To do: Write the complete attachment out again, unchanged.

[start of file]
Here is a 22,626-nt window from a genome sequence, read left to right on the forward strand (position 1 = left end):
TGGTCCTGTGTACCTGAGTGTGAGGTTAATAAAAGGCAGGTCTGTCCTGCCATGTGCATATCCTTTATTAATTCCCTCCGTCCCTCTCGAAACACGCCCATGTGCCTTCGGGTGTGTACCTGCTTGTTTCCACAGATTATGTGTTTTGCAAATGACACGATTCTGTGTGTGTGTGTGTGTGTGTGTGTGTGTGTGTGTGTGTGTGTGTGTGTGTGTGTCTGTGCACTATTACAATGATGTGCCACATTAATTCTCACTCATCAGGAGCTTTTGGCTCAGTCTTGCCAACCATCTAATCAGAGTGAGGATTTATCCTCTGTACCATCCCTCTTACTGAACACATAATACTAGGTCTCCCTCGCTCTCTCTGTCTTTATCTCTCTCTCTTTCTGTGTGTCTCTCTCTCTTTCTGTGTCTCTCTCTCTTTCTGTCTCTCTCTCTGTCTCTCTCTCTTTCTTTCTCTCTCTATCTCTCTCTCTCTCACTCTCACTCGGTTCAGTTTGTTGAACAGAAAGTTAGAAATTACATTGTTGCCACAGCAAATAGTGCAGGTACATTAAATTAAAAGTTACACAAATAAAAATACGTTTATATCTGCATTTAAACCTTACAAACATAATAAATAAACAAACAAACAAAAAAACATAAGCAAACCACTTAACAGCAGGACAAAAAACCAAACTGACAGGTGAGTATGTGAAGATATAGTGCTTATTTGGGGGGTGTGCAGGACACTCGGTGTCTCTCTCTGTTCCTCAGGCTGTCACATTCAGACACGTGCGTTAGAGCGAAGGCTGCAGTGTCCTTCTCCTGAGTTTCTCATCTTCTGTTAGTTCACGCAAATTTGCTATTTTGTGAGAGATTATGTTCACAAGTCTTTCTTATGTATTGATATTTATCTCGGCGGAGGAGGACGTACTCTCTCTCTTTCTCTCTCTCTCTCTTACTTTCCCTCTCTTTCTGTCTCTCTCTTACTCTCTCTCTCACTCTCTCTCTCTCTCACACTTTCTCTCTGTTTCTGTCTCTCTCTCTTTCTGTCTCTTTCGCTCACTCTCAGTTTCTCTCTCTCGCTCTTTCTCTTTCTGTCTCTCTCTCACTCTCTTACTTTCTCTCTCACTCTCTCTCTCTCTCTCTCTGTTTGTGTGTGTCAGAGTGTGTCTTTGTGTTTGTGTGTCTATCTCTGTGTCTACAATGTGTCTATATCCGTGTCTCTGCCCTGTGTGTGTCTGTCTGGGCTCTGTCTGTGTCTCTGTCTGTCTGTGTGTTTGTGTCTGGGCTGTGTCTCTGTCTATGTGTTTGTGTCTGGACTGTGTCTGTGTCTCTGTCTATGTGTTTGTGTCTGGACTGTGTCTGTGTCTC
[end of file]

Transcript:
Here is a 22,626-nt window from a genome sequence, read left to right on the forward strand (position 1 = left end):
TGGTCCTGTGTACCTGAGTGTGAGGTTAATAAAAGGCAGGTCTGTCCTGCCATGTGCATATCCTTTATTAATTCCCTCCGTCCCTCTCGAAACACGCCCATGTGCCTTCGGGTGTGTACCTGCTTGTTTCCACAGATTATGTGTTTTGCAAATGACACGATTCTGTGTGTGTGTGTGTGTGTGTGTGTGTGTGTGTGTGTGTGTGTGTGTGTGTGTGTCTGTGCACTATTACAATGATGTGCCACATTAATTCTCACTCATCAGGAGCTTTTGGCTCAGTCTTGCCAACCATCTAATCAGAGTGAGGATTTATCCTCTGTACCATCCCTCTTACTGAACACATAATACTAGGTCTCCCTCGCTCTCTCTGTCTTTATCTCTCTCTCTTTCTGTGTGTCTCTCTCTCTTTCTGTGTCTCTCTCTCTTTCTGTCTCTCTCTCTGTCTCTCTCTCTTTCTTTCTCTCTCTATCTCTCTCTCTCTCACTCTCACTCGGTTCAGTTTGTTGAACAGAAAGTTAGAAATTACATTGTTGCCACAGCAAATAGTGCAGGTACATTAAATTAAAAGTTACACAAATAAAAATACGTTTATATCTGCATTTAAACCTTACAAACATAATAAATAAACAAACAAACAAAAAAACATAAGCAAACCACTTAACAGCAGGACAAAAAACCAAACTGACAGGTGAGTATGTGAAGATATAGTGCTTATTTGGGGGGTGTGCAGGACACTCGGTGTCTCTCTCTGTTCCTCAGGCTGTCACATTCAGACACGTGCGTTAGAGCGAAGGCTGCAGTGTCCTTCTCCTGAGTTTCTCATCTTCTGTTAGTTCACGCAAATTTGCTATTTTGTGAGAGATTATGTTCACAAGTCTTTCTTATGTATTGATATTTATCTCGGCGGAGGAGGACGTACTCTCTCTCTTTCTCTCTCTCTCTCTTACTTTCCCTCTCTTTCTGTCTCTCTCTTACTCTCTCTCTCACTCTCTCTCTCTCTCACACTTTCTCTCTGTTTCTGTCTCTCTCTCTTTCTGTCTCTTTCGCTCACTCTCAGTTTCTCTCTCTCGCTCTTTCTCTTTCTGTCTCTCTCTCACTCTCTTACTTTCTCTCTCACTCTCTCTCTCTCTCTCTCTGTTTGTGTGTGTCAGAGTGTGTCTTTGTGTTTGTGTGTCTATCTCTGTGTCTACAATGTGTCTATATCCGTGTCTCTGCCCTGTGTGTGTCTGTCTGGGCTCTGTCTGTGTCTCTGTCTGTCTGTGTGTTTGTGTCTGGGCTGTGTCTCTGTCTATGTGTTTGTGTCTGGACTGTGTCTGTGTCTCTGTCTATGTGTTTGTGTCTGGACTGTGTCTGTGTCTC